“The journey between who you once were, and who you are now becoming, is where the dance of life really takes place.” – Barbara De Angelis

It takes a certain kind of person to agree to travel with a virtual stranger, into unknown territory, for an unknown period of time. A rebellious soul; fearless, faithful, and perhaps a bit crazy.

That was me and Doug when we agreed to travel together to Hawaii, island hop, and explore the unknown. Perhaps the most unknown of all, however, was our relationship to each other. We met online, by my reaching out, after I saw Doug on a reality TV show and his appreciation for the spiritual side of life piqued my interest.

When I learned that he was planning to sell all of his belongings and travel the world, I could barely contain my fascination with the guy. And when he asked me to join him for the first leg of his trip in Hawaii, I couldn’t pass up the opportunity.

Crazy? Maybe. Curious? Definitely. Faithful? Absolutely. You have to trust in a power higher than your own to take a risk like this. And I certainly wouldn’t recommend it for everyone. But for me, it worked. Not in the way I had in mind, of course, but then again, how often do things pan out the way we think they will?

Hawaii is known for its creative culture. Dancing there is a way of life, a spiritual activity as much as it is a social one. While I (unfortunately) didn’t perfect the hula during my time on this beautiful island, I did learn a lot about the dance of life itself.

Similar to the hula in its complexity, the life dance, as I refer to it, is an expression of our own unique individuality, how we relate to others, as well as to our mysterious and beautiful natural surroundings. No two life dances are the same because our personal life dances are direct expressions of who we are. And while they may not always be graceful, they’re always beautiful in their own right.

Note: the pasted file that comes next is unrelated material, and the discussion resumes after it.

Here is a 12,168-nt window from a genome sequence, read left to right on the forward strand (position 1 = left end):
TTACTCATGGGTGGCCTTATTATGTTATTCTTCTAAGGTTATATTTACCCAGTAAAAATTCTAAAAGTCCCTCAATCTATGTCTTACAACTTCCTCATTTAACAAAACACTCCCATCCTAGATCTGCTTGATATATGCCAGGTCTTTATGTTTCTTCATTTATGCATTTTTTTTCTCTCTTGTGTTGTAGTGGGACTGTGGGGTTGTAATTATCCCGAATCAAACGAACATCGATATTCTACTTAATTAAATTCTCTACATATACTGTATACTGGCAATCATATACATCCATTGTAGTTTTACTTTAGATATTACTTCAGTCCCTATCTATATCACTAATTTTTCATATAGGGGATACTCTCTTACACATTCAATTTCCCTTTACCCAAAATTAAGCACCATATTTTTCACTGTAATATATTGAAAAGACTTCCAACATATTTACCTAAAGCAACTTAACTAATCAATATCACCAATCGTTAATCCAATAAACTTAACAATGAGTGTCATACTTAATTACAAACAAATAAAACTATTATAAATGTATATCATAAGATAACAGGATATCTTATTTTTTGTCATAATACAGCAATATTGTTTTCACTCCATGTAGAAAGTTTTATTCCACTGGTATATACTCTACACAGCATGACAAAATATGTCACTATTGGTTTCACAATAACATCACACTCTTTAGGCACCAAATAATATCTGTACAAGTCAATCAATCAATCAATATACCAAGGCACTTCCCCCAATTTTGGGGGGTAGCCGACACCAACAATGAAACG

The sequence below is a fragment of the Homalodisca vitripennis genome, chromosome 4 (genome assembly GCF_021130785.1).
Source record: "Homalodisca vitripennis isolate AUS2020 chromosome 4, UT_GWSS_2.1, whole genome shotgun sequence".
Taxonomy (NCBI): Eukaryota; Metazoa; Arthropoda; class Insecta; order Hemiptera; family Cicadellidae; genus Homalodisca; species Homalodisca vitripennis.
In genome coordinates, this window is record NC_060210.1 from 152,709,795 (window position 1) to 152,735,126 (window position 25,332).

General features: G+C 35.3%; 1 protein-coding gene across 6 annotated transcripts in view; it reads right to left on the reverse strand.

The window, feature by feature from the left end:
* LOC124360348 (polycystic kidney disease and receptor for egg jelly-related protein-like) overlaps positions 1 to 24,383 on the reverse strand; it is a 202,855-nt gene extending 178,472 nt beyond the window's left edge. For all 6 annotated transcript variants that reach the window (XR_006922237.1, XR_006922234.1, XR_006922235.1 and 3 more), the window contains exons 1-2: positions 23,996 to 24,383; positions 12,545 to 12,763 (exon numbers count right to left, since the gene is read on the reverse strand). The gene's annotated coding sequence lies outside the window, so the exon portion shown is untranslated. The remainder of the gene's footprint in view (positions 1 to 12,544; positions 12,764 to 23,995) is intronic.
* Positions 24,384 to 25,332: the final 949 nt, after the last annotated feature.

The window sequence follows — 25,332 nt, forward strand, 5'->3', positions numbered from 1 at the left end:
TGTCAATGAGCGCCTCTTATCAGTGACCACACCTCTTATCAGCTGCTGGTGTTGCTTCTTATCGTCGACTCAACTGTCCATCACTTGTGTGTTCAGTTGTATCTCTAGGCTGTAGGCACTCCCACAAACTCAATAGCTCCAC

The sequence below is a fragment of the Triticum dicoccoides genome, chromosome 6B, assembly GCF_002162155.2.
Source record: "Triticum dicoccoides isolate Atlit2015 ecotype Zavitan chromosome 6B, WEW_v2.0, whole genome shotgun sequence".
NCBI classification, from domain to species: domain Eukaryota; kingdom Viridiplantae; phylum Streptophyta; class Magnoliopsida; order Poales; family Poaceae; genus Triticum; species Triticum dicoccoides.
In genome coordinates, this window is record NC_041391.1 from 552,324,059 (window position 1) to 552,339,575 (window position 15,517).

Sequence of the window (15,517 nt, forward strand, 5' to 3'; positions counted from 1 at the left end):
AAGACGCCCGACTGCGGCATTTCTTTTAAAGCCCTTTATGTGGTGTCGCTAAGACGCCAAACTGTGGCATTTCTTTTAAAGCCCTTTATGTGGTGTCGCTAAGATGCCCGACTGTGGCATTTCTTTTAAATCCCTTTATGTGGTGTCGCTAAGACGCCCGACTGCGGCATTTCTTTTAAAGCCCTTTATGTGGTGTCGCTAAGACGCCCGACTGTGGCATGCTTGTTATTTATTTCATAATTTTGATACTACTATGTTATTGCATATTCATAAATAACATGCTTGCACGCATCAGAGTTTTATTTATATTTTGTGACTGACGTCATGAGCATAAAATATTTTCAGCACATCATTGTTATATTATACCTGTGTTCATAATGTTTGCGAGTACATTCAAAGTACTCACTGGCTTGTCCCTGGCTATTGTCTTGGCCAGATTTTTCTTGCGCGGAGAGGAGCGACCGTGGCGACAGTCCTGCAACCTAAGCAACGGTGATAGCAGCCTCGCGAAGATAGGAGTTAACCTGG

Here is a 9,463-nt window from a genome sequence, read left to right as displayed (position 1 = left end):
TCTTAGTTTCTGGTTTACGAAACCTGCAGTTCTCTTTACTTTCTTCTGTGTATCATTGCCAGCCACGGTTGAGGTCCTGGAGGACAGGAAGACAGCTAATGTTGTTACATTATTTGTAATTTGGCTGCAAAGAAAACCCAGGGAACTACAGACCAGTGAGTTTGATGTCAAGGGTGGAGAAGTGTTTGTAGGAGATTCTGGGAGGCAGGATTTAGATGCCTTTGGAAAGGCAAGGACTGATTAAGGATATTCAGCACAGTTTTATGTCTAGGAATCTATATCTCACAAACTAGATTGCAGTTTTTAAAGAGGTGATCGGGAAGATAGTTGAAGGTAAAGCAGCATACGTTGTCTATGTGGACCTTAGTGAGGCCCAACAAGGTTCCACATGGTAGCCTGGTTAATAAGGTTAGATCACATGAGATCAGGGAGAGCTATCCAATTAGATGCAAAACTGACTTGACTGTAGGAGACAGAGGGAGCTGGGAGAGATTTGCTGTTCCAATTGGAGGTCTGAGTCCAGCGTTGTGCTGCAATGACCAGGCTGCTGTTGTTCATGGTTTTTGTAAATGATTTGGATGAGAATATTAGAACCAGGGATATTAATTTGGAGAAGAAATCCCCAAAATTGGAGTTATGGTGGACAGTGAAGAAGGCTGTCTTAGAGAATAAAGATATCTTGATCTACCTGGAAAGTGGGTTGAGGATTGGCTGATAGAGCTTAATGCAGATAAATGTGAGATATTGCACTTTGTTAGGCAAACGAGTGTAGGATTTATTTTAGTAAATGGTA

I didn’t fully understand the life dance concept until I traveled to Hawaii with a stranger. Like clay being molded by fire, we learn our life dance through other people, no matter how difficult our experiences with them. The learning curve, I’m convinced, is sharpest when you’re outside of your comfort zone, with an unfamiliar face in an unfamiliar place.

When Doug and I first arrive in Hawaii, we get off the plane together and carry our two large backpacks towards the taxi pickup line. Almost instantly the atmosphere becomes a delicate mix of anticipation and anxiety. Will we get along? Will he like me?

Aside from the personal questions running through my head, there were basic facts of our journey contributing to this edgy atmosphere. For example, we didn’t know where we’d sleep on any given night; unsure of how we’d get there, or even where we were going. In fact, every day we spent together was characterized by this sense of uncertainty and vulnerability. I realize that, for me, these are the defining characteristics of any moment worth living.

All in all, Doug and I wind up spending around one hundred hours together. Although the trip is shorter than expected, it’s more than enough to fulfill its purpose. You learn a lot about a person in one hundred hours but you learn even more about yourself.

To start, I learned that most of my initial concerns were meaningless. For example, when you’re traveling with a stranger, you can’t afford to worry about whether or not that person likes you. In a foreign land, with no outside contacts, you become utterly dependent on one another. It no longer matters whether or not you get along, because you’re stuck together regardless (for the time being, anyway).

It’s not like most initial meetings, where you tip toe around one another for an undetermined amount of time in what I call the “Getting Comfortable dance”. In this case, you skip all rehearsals and jump straight to the debut, live life dance show. You’re only option is to be yourself.

The only dance you can do is your very own, to a song that comes directly from your heart, to the very drum that makes yours beat. When you’re traveling with a stranger, of course, you hope that the other person’s moves will be in rhythm with your own. And sometimes they are, but sometimes they’re not.

Despite all of this, in a magnificent exchange of raw beauty, you come to appreciate the differences – the things that make us unique as individuals. And you gain a new love for imperfections, which define and unite us as human beings. After all, it’s the differences and imperfections that ultimately shape our life dance.

At the end of our one hundred hours together in Hawaii, I came to realize that it doesn’t really matter whether or not someone likes you, or even whether your life dance moves are similar (i.e. if you get along well) The only thing that matters is that you’ve stepped onto the dance floor at all.

Because when you only have a hundred years to live, you have to practice and refine your life dance. You have to know your own steps so good and trust your own rhythm so much, that you can find your dancing tribe. And eventually, one day, it’ll be unmistakable and undeniable when you find that special person who sways just like you do.